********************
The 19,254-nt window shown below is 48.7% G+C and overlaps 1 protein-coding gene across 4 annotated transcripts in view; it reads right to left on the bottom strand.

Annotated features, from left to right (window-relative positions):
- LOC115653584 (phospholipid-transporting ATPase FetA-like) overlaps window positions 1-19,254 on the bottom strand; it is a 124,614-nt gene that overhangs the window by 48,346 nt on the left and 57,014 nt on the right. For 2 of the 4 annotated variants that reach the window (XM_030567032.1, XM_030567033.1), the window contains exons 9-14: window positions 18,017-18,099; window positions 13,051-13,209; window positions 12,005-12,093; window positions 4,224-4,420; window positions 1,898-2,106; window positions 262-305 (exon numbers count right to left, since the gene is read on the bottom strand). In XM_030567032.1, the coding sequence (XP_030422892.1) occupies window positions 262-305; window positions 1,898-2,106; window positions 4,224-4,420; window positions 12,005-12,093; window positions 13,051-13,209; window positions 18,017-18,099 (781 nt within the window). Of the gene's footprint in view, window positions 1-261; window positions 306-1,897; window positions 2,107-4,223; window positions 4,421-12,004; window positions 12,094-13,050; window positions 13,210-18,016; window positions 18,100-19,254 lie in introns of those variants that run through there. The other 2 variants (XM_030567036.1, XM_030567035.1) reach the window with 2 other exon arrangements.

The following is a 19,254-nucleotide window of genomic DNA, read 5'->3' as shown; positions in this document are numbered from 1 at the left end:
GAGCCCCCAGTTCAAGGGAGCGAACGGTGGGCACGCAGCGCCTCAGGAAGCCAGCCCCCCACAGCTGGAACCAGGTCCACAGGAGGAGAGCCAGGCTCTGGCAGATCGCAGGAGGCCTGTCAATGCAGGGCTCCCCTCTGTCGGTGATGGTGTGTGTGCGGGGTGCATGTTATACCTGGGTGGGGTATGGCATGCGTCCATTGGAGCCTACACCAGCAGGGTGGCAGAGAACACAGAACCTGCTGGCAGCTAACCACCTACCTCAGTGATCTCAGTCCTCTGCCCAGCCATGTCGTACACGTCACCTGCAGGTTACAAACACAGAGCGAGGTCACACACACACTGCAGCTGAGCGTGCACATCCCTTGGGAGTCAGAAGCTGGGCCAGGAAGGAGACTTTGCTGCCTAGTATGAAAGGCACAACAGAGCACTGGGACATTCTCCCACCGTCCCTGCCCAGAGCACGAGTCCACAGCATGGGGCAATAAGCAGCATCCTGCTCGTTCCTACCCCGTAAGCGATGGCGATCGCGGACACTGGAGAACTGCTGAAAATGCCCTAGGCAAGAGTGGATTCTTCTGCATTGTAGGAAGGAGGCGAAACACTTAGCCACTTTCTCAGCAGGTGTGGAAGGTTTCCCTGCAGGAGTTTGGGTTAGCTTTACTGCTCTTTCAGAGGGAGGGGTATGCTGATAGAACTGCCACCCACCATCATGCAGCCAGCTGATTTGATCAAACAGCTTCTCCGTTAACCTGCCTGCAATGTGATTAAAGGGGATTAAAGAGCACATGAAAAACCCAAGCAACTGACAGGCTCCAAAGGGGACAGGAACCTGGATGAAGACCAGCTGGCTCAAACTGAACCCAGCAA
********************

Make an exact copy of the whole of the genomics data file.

The 19,254-nt window shown below is 48.7% G+C and overlaps 1 protein-coding gene across 4 annotated transcripts in view; it reads right to left on the bottom strand.

Annotated features, from left to right (window-relative positions):
- LOC115653584 (phospholipid-transporting ATPase FetA-like) overlaps window positions 1-19,254 on the bottom strand; it is a 124,614-nt gene that overhangs the window by 48,346 nt on the left and 57,014 nt on the right. For 2 of the 4 annotated variants that reach the window (XM_030567032.1, XM_030567033.1), the window contains exons 9-14: window positions 18,017-18,099; window positions 13,051-13,209; window positions 12,005-12,093; window positions 4,224-4,420; window positions 1,898-2,106; window positions 262-305 (exon numbers count right to left, since the gene is read on the bottom strand). In XM_030567032.1, the coding sequence (XP_030422892.1) occupies window positions 262-305; window positions 1,898-2,106; window positions 4,224-4,420; window positions 12,005-12,093; window positions 13,051-13,209; window positions 18,017-18,099 (781 nt within the window). Of the gene's footprint in view, window positions 1-261; window positions 306-1,897; window positions 2,107-4,223; window positions 4,421-12,004; window positions 12,094-13,050; window positions 13,210-18,016; window positions 18,100-19,254 lie in introns of those variants that run through there. The other 2 variants (XM_030567036.1, XM_030567035.1) reach the window with 2 other exon arrangements.

The following is a 19,254-nucleotide window of genomic DNA, read 5'->3' as shown; positions in this document are numbered from 1 at the left end:
GAGCCCCCAGTTCAAGGGAGCGAACGGTGGGCACGCAGCGCCTCAGGAAGCCAGCCCCCCACAGCTGGAACCAGGTCCACAGGAGGAGAGCCAGGCTCTGGCAGATCGCAGGAGGCCTGTCAATGCAGGGCTCCCCTCTGTCGGTGATGGTGTGTGTGCGGGGTGCATGTTATACCTGGGTGGGGTATGGCATGCGTCCATTGGAGCCTACACCAGCAGGGTGGCAGAGAACACAGAACCTGCTGGCAGCTAACCACCTACCTCAGTGATCTCAGTCCTCTGCCCAGCCATGTCGTACACGTCACCTGCAGGTTACAAACACAGAGCGAGGTCACACACACACTGCAGCTGAGCGTGCACATCCCTTGGGAGTCAGAAGCTGGGCCAGGAAGGAGACTTTGCTGCCTAGTATGAAAGGCACAACAGAGCACTGGGACATTCTCCCACCGTCCCTGCCCAGAGCACGAGTCCACAGCATGGGGCAATAAGCAGCATCCTGCTCGTTCCTACCCCGTAAGCGATGGCGATCGCGGACACTGGAGAACTGCTGAAAATGCCCTAGGCAAGAGTGGATTCTTCTGCATTGTAGGAAGGAGGCGAAACACTTAGCCACTTTCTCAGCAGGTGTGGAAGGTTTCCCTGCAGGAGTTTGGGTTAGCTTTACTGCTCTTTCAGAGGGAGGGGTATGCTGATAGAACTGCCACCCACCATCATGCAGCCAGCTGATTTGATCAAACAGCTTCTCCGTTAACCTGCCTGCAATGTGATTAAAGGGGATTAAAGAGCACATGAAAAACCCAAGCAACTGACAGGCTCCAAAGGGGACAGGAACCTGGATGAAGACCAGCTGGCTCAAACTGAACCCAGCAA